Article Text


Cost effectiveness of combination therapy for hepatitis C: a decision analytic model
  1. K Stein1,
  2. W Rosenberg2,
  3. J Wong3
  1. 1University of Exeter, Exeter, UK
  2. 2University of Southampton, Southampton, UK
  3. 3Division of Clinical Decision Making, New England Medical Centre, Tufts University School of Medicine, Boston, USA
  1. Correspondence to:
    Dr K Stein, Dean Clarke House, Southernhay East, Exeter EX1 1PQ, UK;


Objective: To estimate the cost utility of treatment with combination therapy (ribavirin and interferon α) for hepatitis C compared with no treatment or monotherapy (interferon α) based on UK costs and clinical management.

Design: Decision analysis model using a Markov approach to simulate disease progression.

Setting: UK secondary care.

Participants: Hypothetical cohort of patients with hepatitis C.

Main outcome measures: Cost per quality adjusted life year (QALY) gained.

Results: Discounted cost per QALY for combination therapy over no treatment was £3791. Cost per QALY varied between £1646 and £9170 according to subgroup, with the lowest ratios being for genotype 2 or 3, women, those aged less than 40 years, and those with moderate hepatitis. The discounted cost per QALY of the combination over monotherapy was £3485. Similar findings were shown for subgroups as for the comparison with no treatment. One way sensitivity analysis showed that while drug costs were more important in the analysis than assumptions about disease progression or costs of treating hepatitis C disease, the results were robust to large changes in underlying assumptions.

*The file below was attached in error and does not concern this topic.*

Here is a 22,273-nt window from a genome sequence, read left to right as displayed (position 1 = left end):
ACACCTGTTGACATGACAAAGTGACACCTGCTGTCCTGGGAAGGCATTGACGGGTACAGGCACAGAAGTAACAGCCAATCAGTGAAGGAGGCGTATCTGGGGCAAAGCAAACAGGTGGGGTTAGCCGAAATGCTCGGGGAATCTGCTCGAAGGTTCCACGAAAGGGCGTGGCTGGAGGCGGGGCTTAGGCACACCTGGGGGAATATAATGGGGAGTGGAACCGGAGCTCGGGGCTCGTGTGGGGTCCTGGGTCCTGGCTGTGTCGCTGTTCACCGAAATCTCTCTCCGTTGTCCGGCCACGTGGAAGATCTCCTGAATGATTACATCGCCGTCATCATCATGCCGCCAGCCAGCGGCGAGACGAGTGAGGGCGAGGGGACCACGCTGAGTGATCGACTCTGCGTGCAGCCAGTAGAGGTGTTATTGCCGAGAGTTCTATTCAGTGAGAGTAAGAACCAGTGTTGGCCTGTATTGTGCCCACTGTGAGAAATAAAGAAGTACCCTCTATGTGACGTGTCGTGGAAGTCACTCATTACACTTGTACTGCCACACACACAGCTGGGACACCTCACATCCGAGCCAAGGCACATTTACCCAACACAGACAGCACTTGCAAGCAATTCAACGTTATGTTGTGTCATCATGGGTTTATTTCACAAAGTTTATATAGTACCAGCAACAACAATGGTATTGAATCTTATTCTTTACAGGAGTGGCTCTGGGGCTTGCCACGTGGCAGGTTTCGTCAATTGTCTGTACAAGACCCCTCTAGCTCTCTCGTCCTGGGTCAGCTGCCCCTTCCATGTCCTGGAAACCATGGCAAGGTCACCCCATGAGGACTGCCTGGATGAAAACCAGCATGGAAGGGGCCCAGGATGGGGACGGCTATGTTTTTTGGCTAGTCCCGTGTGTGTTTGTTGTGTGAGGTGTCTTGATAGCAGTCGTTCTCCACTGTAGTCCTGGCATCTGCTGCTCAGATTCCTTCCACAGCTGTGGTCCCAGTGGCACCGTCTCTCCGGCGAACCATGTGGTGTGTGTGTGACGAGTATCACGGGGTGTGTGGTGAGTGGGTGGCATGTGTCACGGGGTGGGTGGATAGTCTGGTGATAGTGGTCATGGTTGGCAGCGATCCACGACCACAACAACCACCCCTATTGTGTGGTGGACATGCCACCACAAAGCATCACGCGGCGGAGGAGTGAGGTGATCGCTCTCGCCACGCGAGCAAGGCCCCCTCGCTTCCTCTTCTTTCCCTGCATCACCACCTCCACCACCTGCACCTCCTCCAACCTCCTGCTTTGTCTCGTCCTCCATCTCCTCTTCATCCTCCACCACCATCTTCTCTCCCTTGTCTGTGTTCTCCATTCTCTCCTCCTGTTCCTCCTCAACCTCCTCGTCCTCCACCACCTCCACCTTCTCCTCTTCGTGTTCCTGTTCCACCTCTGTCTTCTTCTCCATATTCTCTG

Conclusions: Combination therapy for hepatitis C is a cost effective treatment option and is superior to monotherapy. Considerable uncertainties remain over the appropriate management strategies in the populations excluded from randomised controlled trials and in whom treatment is currently being considered in the UK.